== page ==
So when Pilate saw that he could do nothing, but rather that a riot was beginning, he took some water and washed his hands before the crowd, saying, "I am innocent of this man's blood; see to it yourselves" (Matthew 27:24).
There's something so innocent about Christmas, isn't there?
Other than Herod, there aren't a lot of bad guys in the story. How easily we picture a sweet pastoral scene, domestic barn animals hovering in the flickering lamplight around the latest newborn, their lipid eyes doleful but curious within the sanctuary of the barn.
A low level of sound, like the regular bleeping of a fetal monitor — shufflings, sighs, murmurings, an infant's squalling bleats — lends credibility to our mental picture, while the punctuation of an occasional moo prevents us from nodding off. Peace, goodwill and joy are the prevailing sentiments. Innocent.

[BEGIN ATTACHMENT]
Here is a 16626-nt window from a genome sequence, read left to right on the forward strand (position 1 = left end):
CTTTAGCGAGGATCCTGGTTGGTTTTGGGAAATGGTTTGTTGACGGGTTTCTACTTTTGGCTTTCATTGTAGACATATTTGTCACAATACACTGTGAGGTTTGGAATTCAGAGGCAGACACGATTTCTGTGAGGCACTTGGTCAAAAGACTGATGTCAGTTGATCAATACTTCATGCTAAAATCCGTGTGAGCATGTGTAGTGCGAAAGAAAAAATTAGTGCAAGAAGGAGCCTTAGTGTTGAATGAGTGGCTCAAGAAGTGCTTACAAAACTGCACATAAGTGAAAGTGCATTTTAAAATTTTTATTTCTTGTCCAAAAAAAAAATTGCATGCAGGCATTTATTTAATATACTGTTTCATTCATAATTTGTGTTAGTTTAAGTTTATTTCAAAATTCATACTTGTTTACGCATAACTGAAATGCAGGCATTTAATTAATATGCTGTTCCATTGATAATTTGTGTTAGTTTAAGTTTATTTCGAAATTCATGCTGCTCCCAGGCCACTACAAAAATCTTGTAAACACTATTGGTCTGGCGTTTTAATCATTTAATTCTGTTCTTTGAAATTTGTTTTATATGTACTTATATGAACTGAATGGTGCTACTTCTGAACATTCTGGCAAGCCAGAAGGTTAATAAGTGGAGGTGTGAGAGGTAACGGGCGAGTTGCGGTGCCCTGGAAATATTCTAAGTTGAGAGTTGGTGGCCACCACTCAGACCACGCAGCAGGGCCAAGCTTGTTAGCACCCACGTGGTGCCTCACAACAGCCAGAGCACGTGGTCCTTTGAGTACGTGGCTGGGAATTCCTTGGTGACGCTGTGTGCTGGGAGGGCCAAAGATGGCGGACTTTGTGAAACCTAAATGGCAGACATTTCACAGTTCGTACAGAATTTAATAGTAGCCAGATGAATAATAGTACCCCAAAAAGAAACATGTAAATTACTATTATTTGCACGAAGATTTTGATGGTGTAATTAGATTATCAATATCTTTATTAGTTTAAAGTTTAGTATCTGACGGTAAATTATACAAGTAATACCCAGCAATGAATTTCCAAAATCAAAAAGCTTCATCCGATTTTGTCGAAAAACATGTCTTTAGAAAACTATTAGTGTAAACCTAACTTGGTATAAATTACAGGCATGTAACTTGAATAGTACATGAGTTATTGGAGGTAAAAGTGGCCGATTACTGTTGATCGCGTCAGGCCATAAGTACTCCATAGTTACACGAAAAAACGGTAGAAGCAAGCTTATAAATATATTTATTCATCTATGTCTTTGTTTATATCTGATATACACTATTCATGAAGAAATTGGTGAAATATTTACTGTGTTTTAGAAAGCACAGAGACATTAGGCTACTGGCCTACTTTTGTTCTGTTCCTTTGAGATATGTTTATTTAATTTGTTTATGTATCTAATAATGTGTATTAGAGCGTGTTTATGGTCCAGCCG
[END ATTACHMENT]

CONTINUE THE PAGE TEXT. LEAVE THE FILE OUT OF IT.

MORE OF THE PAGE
Fast forward some 33 years (make that about three months on the church calendar) to Good Friday. How easy it is for us, like Pilate, to absolve ourselves of responsibility for Jesus' death. Innocent. Or at least we'd so like to pronounce ourselves. Oh, we thrill to the sentiment of vicarious guilt. The minor chords of "Were You There?" may send shivers up and down our spines. But deep down we cherish the dream that we, unlike the fickle 11, would have hung in there for our Lord.
Imaginatively transport yourself to the night preceding Jesus' death. Who are you and what — realistically — would your reaction have been?
© 2015 Augsburg Fortress, Publishers